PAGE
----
Nearly 5 million low-income Americans are income-eligible for Medicaid under the ACA, yet live in states that now reject the Medicaid expansion. Within this rather small but critical low-income population, that same one-per-830 estimate [made in the Massachusetts study] implies that almost 5,800 people will die every year as a result of being left uninsured. That’s only an estimate. It may overestimate—or underestimate—the true human consequences. In my view, there’s no escaping the fact that partisan opposition to the ACA is costing thousands of actual human lives every year.

That’s a hell of a toll for scoring an ideological point.

 

By: Ed Kilgore, Contributing Writer, Washington Monthly Political Animal, May 12, 2014

May 13, 2014 Posted by | Health Insurance, Medicaid Expansion | , , , , , , , | Leave a comment

“A Very Risky Plan To Rile Up The Base”: Republicans’ New Midterm Strategy; Obama Is A Lawless President

Last year, the Republican political strategy for the midterms was clear: Obamacare, Obamacare, Obamacare. In December, Representative Paul Ryan even promoted his bipartisan budget deal with Senator Patty Murray as a way to keep the heat on the Affordable Care Act: “We also don’t want to have shutdown drama so we can focus on replacing Obamacare.” A functioning website and eight million enrollees later, the law is no longer guaranteed to work in Republicans’ favor. So the party’s shifting to a new strategy that carries even greater risks: that Barack Obama is a lawless president.

Republicans are in excellent position to pick up Senate seats in November. They have the structural advantages of a favorable Senate map, stronger historical turnout in midterm elections, and the sixth-year curse. Obamacare will remain a potent issue in red states, but with all the good news lately about the law, the opposition has lost its bite. Senate Republicans were largely complimentary of Sylvia Mathews Burwell at her confirmation to become the next Secretary of Health and Human Services. When House Republicans invited insurers before them last week, they were disappointed to find that their testimony refuted the House GOP’s “study” that a large percent of Obamacare enrollees were not making payments. Both of these events went largely unnoticedsomething that never would have happened if the law was still struggling.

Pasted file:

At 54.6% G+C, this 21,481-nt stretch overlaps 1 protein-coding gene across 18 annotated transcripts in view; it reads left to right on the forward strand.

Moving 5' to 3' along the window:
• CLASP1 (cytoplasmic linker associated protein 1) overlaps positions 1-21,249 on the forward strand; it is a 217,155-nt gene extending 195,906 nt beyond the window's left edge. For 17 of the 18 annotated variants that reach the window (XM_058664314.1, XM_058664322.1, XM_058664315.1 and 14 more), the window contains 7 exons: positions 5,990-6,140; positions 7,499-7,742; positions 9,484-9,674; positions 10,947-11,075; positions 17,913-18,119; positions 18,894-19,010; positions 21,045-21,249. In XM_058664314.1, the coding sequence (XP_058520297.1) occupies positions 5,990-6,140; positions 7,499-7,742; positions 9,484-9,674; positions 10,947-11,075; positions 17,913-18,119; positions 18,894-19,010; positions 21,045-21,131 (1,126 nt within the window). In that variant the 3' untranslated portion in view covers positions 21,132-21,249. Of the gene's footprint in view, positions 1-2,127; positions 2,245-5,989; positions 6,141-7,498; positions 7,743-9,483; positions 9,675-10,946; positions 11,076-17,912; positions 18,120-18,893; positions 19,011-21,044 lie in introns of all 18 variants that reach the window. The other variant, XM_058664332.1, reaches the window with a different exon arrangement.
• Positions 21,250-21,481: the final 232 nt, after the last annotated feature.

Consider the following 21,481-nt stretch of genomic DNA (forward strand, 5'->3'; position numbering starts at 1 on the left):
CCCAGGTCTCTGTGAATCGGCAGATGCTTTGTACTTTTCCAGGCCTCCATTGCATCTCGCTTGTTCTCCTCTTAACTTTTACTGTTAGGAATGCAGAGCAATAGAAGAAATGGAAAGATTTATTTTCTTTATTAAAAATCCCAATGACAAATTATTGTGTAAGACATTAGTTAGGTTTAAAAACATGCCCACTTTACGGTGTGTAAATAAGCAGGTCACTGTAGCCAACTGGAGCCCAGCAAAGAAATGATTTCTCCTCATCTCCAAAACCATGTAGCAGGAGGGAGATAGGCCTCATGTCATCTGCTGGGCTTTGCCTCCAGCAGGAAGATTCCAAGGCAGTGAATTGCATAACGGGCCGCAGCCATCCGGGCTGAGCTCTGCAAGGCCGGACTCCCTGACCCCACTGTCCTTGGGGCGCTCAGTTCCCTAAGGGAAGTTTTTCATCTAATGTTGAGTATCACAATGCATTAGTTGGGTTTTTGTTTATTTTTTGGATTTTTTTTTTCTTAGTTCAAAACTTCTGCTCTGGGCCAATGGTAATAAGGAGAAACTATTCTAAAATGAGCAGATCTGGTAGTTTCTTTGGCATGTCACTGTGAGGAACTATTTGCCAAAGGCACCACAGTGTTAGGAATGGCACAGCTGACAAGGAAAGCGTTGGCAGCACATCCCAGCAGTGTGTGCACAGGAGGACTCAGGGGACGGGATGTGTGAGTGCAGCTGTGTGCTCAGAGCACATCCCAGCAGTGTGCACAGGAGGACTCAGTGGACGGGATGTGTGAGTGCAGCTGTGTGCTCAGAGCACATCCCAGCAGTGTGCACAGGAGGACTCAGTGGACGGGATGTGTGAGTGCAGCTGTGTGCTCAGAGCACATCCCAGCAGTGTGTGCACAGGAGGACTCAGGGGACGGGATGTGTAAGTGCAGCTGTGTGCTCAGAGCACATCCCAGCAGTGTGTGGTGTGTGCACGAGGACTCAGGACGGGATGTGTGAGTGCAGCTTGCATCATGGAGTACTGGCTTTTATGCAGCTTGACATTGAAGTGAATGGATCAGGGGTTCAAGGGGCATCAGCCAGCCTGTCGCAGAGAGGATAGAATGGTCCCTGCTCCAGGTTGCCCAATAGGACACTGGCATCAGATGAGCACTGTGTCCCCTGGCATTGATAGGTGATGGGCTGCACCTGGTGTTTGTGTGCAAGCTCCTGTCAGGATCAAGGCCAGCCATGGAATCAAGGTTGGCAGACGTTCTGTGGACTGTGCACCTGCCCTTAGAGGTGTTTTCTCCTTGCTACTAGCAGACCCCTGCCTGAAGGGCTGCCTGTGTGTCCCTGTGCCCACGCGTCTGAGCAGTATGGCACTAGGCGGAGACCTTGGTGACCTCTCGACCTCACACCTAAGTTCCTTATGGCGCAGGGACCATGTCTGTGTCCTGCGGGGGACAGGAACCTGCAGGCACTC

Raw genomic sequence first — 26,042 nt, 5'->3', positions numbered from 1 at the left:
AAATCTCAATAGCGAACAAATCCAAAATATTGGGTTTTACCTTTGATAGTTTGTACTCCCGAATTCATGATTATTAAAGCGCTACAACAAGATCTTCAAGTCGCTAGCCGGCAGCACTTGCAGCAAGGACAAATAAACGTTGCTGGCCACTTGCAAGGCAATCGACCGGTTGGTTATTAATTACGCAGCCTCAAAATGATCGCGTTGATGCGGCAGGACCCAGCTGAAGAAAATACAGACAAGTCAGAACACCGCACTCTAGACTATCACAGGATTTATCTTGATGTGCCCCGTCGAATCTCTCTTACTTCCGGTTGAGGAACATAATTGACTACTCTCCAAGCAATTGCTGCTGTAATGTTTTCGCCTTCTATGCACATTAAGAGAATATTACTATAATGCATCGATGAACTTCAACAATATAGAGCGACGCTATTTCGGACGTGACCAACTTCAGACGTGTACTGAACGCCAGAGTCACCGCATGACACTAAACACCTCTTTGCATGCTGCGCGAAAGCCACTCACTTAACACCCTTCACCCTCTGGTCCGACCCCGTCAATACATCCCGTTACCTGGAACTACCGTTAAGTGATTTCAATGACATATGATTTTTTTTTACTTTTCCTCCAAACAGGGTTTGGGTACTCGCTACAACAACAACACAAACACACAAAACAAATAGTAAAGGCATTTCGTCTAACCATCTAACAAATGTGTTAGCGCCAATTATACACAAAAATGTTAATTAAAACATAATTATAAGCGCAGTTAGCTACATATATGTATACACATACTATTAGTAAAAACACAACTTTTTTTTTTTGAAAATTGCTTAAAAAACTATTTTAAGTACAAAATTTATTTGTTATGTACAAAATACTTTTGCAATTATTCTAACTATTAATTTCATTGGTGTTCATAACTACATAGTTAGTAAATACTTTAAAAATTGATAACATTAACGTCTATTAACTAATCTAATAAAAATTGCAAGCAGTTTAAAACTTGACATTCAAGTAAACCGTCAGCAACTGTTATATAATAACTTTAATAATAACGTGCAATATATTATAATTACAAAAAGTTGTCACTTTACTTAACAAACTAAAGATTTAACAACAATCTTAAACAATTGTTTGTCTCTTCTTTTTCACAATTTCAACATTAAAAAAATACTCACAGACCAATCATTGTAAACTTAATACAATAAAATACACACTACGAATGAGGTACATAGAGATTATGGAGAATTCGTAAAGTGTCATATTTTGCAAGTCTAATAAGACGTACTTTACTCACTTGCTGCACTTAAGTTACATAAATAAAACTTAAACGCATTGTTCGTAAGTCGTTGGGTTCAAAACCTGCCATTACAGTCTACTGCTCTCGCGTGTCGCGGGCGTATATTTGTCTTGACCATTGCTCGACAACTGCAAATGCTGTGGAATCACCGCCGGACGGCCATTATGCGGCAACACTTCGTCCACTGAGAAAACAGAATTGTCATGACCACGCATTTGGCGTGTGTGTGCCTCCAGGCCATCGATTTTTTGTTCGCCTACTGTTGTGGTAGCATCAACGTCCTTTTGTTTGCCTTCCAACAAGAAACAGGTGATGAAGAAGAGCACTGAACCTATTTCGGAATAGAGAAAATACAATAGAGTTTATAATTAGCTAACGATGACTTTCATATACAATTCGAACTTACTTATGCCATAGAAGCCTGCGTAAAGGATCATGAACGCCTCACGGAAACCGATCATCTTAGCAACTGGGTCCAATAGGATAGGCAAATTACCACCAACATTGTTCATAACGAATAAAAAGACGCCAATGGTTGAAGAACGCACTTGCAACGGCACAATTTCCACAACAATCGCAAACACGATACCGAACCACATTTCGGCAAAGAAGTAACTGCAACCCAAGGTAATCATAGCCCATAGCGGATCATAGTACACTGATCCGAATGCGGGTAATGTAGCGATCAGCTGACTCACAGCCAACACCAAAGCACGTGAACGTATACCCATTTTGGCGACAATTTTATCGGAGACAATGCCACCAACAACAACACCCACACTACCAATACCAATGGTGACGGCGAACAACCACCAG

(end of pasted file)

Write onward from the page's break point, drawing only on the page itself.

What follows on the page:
What did make news last week was the Special Select Committee on Benghazi convened by House Speaker John Boehner. The impetus for the committee is the release of the previously-withheld memo from Deputy National Security Adviser Ben Rhodes that laid out the talking points for then-U.N. Ambassador Susan Rice before her infamous Sunday show appearances in 2012. The memo demonstrated that while the Obama administration was certainly intent on spinning the incident in the best political light, Rice did not lie to the American people and there was no cover-up. Nonetheless, Boehner has put this at the top of the agenda for House Republicans, Obamacare be damned.